Born into a Roma family in 1960s’ Yugoslavia, Janek Hudorovec has grown up with a terrible secret. Given the opportunity to ‘make something of himself’, he abandons the familiar wild and tactile world of nature and enters the controlled, rational life of university and the city. Here Janek proves himself to be not a conscious rebel but a spontaneous one; under the influences of impulses he cannot control. While his teachers try to understand and categorize him, it is only his fellow student, Daria, who seems able to provide a rational insight into the causes of his behaviour and offer him true affection. Yet the battle that Janek must fight with his past leads him back to the gypsy village, and a terrible denouement. This tragic story of self-punishment explores the idea that man and nature, if they are to survive, together and separately, must forever remain in conflict. Flisar’s ability to describe Janek’s inner states through juxtaposition with the outer world create a mesmerizing claustrophobia, as the reader is pulled inexorably into the nightmarish world of a man in anguish. A Swarm of Dust is widely considered to be one of Flisar’s finest works of fiction, questioning the very notion of objective truth and subverting the norms of Judeo-Christian morality.
The City Always Wins is a remarkable novel from the psychological heart of a revolution. From the communal highs of pitched night battles against the police in Cairo to the solitary lows of defeated exile in New York, Omar Robert Hamilton’s debut is a unique immersion into one of the key chapters of the 21st century.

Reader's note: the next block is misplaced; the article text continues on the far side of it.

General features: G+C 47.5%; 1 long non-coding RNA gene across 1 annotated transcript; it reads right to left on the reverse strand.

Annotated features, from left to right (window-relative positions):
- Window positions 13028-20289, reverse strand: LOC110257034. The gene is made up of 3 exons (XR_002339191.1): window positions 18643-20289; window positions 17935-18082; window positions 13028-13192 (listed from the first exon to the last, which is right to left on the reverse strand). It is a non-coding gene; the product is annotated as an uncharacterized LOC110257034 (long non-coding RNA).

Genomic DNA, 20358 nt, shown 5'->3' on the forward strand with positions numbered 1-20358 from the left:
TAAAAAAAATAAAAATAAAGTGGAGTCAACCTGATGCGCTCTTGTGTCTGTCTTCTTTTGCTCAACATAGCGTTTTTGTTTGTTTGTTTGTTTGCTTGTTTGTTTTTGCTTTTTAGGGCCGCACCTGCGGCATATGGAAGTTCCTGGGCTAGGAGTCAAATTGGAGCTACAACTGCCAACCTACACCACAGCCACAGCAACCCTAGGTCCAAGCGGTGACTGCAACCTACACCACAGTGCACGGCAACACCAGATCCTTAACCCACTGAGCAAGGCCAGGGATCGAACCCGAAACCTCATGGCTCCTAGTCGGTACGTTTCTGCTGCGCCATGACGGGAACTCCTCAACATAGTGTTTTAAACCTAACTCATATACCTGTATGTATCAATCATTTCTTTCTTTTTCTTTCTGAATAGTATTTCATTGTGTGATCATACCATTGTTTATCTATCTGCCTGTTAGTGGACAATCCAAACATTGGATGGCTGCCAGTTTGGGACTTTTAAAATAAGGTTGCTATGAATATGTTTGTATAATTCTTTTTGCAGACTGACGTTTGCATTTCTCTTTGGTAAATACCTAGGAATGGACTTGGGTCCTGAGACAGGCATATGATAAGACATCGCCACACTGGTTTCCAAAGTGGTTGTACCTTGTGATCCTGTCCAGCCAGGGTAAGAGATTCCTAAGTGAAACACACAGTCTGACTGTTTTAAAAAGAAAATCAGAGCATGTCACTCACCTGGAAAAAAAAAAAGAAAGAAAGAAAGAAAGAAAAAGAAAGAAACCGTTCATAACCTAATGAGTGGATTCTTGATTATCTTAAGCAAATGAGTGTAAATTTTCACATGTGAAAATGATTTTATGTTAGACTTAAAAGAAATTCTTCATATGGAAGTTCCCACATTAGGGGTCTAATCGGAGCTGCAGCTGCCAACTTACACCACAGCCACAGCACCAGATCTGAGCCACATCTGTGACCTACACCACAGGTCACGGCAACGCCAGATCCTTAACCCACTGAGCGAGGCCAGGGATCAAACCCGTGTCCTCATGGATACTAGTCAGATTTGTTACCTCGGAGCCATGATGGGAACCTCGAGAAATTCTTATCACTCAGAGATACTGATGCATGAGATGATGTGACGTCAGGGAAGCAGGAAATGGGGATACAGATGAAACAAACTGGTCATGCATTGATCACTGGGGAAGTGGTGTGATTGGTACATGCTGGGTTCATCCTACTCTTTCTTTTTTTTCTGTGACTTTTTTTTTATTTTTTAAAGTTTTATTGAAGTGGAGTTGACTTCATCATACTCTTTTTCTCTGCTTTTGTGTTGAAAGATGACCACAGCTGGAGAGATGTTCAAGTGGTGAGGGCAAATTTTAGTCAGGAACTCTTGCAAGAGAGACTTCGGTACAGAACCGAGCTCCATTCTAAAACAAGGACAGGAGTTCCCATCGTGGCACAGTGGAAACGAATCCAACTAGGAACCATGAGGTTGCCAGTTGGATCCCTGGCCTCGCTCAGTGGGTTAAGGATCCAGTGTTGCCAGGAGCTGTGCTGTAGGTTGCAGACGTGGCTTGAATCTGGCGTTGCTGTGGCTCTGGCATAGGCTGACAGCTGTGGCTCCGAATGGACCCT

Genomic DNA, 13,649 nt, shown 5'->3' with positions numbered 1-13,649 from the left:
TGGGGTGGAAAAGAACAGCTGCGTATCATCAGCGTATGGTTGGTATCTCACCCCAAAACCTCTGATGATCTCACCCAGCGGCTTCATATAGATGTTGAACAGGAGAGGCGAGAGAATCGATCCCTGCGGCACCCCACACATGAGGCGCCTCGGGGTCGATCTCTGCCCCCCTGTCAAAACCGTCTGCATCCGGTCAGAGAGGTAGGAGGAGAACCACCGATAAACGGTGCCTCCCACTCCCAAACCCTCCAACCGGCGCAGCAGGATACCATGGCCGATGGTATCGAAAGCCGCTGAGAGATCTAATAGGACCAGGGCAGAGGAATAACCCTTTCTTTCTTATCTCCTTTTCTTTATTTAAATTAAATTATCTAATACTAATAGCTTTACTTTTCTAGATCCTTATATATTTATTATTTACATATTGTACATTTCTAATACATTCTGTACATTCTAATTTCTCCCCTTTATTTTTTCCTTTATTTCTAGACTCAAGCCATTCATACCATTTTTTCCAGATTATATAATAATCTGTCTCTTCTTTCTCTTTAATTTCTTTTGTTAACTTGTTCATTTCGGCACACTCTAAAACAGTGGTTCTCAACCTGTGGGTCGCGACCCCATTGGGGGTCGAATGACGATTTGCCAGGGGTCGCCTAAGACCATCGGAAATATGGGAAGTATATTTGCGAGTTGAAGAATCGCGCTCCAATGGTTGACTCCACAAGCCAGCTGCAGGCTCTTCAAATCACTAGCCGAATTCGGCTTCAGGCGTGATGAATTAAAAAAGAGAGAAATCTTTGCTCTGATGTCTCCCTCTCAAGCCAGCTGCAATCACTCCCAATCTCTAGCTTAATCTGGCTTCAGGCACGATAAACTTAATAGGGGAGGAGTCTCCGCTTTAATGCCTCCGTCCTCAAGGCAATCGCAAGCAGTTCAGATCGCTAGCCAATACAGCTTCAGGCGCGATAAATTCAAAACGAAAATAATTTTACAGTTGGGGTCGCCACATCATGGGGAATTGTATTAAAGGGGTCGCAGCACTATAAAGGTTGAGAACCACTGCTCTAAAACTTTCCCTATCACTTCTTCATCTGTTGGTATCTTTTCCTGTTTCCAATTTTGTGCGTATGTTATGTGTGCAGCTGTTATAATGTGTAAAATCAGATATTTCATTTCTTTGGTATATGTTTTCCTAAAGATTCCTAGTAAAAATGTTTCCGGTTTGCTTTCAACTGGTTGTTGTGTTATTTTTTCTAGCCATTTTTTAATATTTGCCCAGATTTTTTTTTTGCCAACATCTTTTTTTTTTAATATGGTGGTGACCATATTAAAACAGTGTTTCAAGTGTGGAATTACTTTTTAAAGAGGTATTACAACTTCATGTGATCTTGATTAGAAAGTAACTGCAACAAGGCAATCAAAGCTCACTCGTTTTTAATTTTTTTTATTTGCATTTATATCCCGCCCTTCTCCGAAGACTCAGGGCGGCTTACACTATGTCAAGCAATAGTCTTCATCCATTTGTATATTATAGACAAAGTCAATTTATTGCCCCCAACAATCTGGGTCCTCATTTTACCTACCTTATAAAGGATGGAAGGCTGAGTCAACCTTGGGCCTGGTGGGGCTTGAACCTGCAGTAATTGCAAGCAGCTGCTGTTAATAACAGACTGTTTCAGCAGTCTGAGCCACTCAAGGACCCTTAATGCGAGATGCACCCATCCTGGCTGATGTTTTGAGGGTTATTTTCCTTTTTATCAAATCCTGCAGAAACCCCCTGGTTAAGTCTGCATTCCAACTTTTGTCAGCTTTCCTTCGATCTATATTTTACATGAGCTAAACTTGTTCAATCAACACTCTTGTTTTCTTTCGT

Bringing to life the 2011 Egyptian revolution, The City Always Wins conveys with extraordinary intensity all the stages of that place and that time through the lives of its two main characters Mariam and Khalil, ordinary young people caught up in an extraordinary moment.
Furthermore, The City Always Wins is a novel not just about Egypt’s revolution but about a global generation that tried to change the world.
Reminiscent of the writing of Jeet Thayil, Zia Haider Rahma and Nadeem Aslam, Hamilton’s prose is arrestingly visual, intensely lyrical and uncompromisingly political. A genuinely exciting new writer, he looks set to become a defining voice of his generation.
The short-sighted adolescent is a poor schoolboy who is in love with literature, and tries to emulate the lives and works of the writers he most admires. He is also fascinated by science and history, and stays up all night reading. At the age of 17 he decides to write a novel to prove to his teachers that he is not as mediocre as his fellow pupils, and is prepared to give up everything in order to do so. The novel is written in a series of notebooks – the ‘diary’ of the title – but instead of achieving fame as an author, the myopic protagonist fails his exams and has to repeat the school year. From the perspective of a schoolboy’s diary of everyday life in Bucharest in the early 20th century, – his teachers, his classmates’ academic and amorous rivalries, his first sexual experiences – we are introduced to the themes of religion, self-knowledge, erotic sensibility, artistic creation and otherness, subjects that would preoccupy Mircea Eliade, one of Romania’s most prominent intellectuals, until the end of his life. Diary of a Short-Sighted Adolescent was written when he was the same age as the book’s adolescent hero, and remained unpublished until it was found in an attic in Bucharest after the author’s death in 1986. As such it provides a unique insight into the early career of a great novelist and religious philosopher whose work has been neglected in the English language for too long.